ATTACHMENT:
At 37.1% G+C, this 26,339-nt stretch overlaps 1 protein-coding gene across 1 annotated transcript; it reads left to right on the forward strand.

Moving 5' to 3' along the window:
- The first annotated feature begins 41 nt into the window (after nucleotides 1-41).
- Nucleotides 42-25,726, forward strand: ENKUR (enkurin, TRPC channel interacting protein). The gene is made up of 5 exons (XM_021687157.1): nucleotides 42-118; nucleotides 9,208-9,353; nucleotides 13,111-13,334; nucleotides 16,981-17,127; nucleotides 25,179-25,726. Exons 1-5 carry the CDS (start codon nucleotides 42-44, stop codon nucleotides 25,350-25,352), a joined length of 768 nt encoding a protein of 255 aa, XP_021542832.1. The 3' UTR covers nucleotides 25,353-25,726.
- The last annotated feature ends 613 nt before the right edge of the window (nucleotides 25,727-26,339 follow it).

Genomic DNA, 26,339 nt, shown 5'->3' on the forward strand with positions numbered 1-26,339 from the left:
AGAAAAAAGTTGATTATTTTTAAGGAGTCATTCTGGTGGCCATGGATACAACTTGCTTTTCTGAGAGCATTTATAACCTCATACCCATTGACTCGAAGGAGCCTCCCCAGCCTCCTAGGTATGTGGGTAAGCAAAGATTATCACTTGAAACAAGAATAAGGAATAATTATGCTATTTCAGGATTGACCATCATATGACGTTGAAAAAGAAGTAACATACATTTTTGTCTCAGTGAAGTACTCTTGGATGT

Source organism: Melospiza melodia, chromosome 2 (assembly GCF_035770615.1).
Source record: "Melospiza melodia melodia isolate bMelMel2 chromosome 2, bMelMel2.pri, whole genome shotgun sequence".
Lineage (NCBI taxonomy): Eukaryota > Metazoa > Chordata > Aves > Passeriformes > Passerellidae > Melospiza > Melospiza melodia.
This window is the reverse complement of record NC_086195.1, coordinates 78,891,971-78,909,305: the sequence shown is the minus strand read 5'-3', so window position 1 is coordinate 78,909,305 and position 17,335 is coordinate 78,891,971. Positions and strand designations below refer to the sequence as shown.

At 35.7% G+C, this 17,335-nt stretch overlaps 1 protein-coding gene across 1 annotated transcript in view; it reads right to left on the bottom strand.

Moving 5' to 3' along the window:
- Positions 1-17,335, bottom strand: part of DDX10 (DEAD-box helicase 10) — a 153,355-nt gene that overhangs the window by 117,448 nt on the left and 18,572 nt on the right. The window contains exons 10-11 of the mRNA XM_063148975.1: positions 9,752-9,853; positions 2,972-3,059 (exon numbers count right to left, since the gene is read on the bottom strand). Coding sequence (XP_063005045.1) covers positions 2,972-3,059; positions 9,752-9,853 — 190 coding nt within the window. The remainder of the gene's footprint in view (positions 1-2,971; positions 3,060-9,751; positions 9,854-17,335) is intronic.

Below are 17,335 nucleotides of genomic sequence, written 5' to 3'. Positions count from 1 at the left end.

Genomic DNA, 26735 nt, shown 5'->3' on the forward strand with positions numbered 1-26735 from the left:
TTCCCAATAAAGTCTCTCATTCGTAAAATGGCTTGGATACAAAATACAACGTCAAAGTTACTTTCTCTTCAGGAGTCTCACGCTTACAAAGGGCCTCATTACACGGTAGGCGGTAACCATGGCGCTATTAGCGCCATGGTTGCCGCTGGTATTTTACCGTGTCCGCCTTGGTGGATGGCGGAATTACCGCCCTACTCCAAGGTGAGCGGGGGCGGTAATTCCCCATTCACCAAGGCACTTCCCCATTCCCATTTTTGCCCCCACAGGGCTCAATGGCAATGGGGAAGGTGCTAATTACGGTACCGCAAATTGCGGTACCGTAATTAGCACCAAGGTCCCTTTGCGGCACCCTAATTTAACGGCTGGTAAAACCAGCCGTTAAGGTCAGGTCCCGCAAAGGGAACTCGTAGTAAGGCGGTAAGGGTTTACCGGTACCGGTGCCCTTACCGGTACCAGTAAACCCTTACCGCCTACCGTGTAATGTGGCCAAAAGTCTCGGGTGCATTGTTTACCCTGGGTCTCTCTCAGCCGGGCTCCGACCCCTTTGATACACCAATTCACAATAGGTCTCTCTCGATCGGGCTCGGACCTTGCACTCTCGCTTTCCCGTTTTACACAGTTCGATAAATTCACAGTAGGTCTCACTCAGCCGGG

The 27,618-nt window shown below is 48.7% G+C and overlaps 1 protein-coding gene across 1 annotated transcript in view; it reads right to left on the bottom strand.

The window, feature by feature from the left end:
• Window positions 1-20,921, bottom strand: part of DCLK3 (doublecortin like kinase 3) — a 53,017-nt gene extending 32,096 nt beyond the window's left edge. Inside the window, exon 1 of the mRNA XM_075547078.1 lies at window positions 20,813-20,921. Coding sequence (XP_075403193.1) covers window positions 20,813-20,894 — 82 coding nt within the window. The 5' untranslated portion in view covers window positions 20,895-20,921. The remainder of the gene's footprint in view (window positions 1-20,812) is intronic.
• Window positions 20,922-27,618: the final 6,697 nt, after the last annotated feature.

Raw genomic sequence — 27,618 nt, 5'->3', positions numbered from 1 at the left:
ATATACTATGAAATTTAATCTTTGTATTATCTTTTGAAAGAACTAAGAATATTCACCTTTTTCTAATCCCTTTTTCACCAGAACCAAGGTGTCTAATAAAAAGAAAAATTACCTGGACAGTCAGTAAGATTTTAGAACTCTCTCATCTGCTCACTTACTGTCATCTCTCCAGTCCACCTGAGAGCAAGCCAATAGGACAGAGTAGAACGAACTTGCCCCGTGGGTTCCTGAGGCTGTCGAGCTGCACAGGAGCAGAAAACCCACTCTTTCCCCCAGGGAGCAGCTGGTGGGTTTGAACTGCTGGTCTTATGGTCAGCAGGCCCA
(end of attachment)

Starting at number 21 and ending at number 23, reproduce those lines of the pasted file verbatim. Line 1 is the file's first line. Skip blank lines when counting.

• Window positions 20,922-27,618: the final 6,697 nt, after the last annotated feature.

Raw genomic sequence — 27,618 nt, 5'->3', positions numbered from 1 at the left:
ATATACTATGAAATTTAATCTTTGTATTATCTTTTGAAAGAACTAAGAATATTCACCTTTTTCTAATCCCTTTTTCACCAGAACCAAGGTGTCTAATAAAAAGAAAAATTACCTGGACAGTCAGTAAGATTTTAGAACTCTCTCATCTGCTCACTTACTGTCATCTCTCCAGTCCACCTGAGAGCAAGCCAATAGGACAGAGTAGAACGAACTTGCCCCGTGGGTTCCTGAGGCTGTCGAGCTGCACAGGAGCAGAAAACCCACTCTTTCCCCCAGGGAGCAGCTGGTGGGTTTGAACTGCTGGTCTTATGGTCAGCAGGCCCA